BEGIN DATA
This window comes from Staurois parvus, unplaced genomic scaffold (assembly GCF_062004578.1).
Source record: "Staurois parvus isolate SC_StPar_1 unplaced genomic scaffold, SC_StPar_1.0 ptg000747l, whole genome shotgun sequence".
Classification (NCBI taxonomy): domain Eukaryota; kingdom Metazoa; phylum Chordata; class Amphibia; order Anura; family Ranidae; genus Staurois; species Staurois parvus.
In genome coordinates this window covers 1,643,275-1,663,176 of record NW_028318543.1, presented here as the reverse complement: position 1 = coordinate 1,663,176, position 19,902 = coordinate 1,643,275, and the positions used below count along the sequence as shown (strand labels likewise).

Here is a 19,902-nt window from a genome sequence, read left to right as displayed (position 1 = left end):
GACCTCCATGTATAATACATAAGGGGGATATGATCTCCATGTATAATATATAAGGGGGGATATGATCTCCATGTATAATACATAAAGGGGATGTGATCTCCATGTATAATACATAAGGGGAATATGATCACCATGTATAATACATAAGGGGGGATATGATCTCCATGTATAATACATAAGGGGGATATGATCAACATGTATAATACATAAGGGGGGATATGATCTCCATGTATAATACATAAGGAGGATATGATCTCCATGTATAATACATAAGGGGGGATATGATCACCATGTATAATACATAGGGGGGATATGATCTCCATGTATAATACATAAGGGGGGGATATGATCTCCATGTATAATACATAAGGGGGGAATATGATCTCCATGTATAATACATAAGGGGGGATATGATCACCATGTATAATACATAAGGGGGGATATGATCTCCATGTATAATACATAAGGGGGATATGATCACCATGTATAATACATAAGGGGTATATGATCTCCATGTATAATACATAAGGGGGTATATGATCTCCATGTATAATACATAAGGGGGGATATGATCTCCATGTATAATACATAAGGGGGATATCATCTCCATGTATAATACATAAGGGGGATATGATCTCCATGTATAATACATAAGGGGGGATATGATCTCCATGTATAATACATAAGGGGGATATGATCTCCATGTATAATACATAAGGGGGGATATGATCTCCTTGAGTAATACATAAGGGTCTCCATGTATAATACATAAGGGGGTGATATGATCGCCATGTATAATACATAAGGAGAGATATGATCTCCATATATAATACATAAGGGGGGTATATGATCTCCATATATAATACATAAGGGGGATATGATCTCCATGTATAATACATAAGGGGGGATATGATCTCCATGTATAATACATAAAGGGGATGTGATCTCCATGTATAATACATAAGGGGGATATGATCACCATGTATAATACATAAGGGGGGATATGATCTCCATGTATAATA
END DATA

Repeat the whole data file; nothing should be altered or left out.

This window comes from Staurois parvus, unplaced genomic scaffold (assembly GCF_062004578.1).
Source record: "Staurois parvus isolate SC_StPar_1 unplaced genomic scaffold, SC_StPar_1.0 ptg000747l, whole genome shotgun sequence".
Classification (NCBI taxonomy): domain Eukaryota; kingdom Metazoa; phylum Chordata; class Amphibia; order Anura; family Ranidae; genus Staurois; species Staurois parvus.
In genome coordinates this window covers 1,643,275-1,663,176 of record NW_028318543.1, presented here as the reverse complement: position 1 = coordinate 1,663,176, position 19,902 = coordinate 1,643,275, and the positions used below count along the sequence as shown (strand labels likewise).

Here is a 19,902-nt window from a genome sequence, read left to right as displayed (position 1 = left end):
GACCTCCATGTATAATACATAAGGGGGATATGATCTCCATGTATAATATATAAGGGGGGATATGATCTCCATGTATAATACATAAAGGGGATGTGATCTCCATGTATAATACATAAGGGGAATATGATCACCATGTATAATACATAAGGGGGGATATGATCTCCATGTATAATACATAAGGGGGATATGATCAACATGTATAATACATAAGGGGGGATATGATCTCCATGTATAATACATAAGGAGGATATGATCTCCATGTATAATACATAAGGGGGGATATGATCACCATGTATAATACATAGGGGGGATATGATCTCCATGTATAATACATAAGGGGGGGATATGATCTCCATGTATAATACATAAGGGGGGAATATGATCTCCATGTATAATACATAAGGGGGGATATGATCACCATGTATAATACATAAGGGGGGATATGATCTCCATGTATAATACATAAGGGGGATATGATCACCATGTATAATACATAAGGGGTATATGATCTCCATGTATAATACATAAGGGGGTATATGATCTCCATGTATAATACATAAGGGGGGATATGATCTCCATGTATAATACATAAGGGGGATATCATCTCCATGTATAATACATAAGGGGGATATGATCTCCATGTATAATACATAAGGGGGGATATGATCTCCATGTATAATACATAAGGGGGATATGATCTCCATGTATAATACATAAGGGGGGATATGATCTCCTTGAGTAATACATAAGGGTCTCCATGTATAATACATAAGGGGGTGATATGATCGCCATGTATAATACATAAGGAGAGATATGATCTCCATATATAATACATAAGGGGGGTATATGATCTCCATATATAATACATAAGGGGGATATGATCTCCATGTATAATACATAAGGGGGGATATGATCTCCATGTATAATACATAAAGGGGATGTGATCTCCATGTATAATACATAAGGGGGATATGATCACCATGTATAATACATAAGGGGGGATATGATCTCCATGTATAATA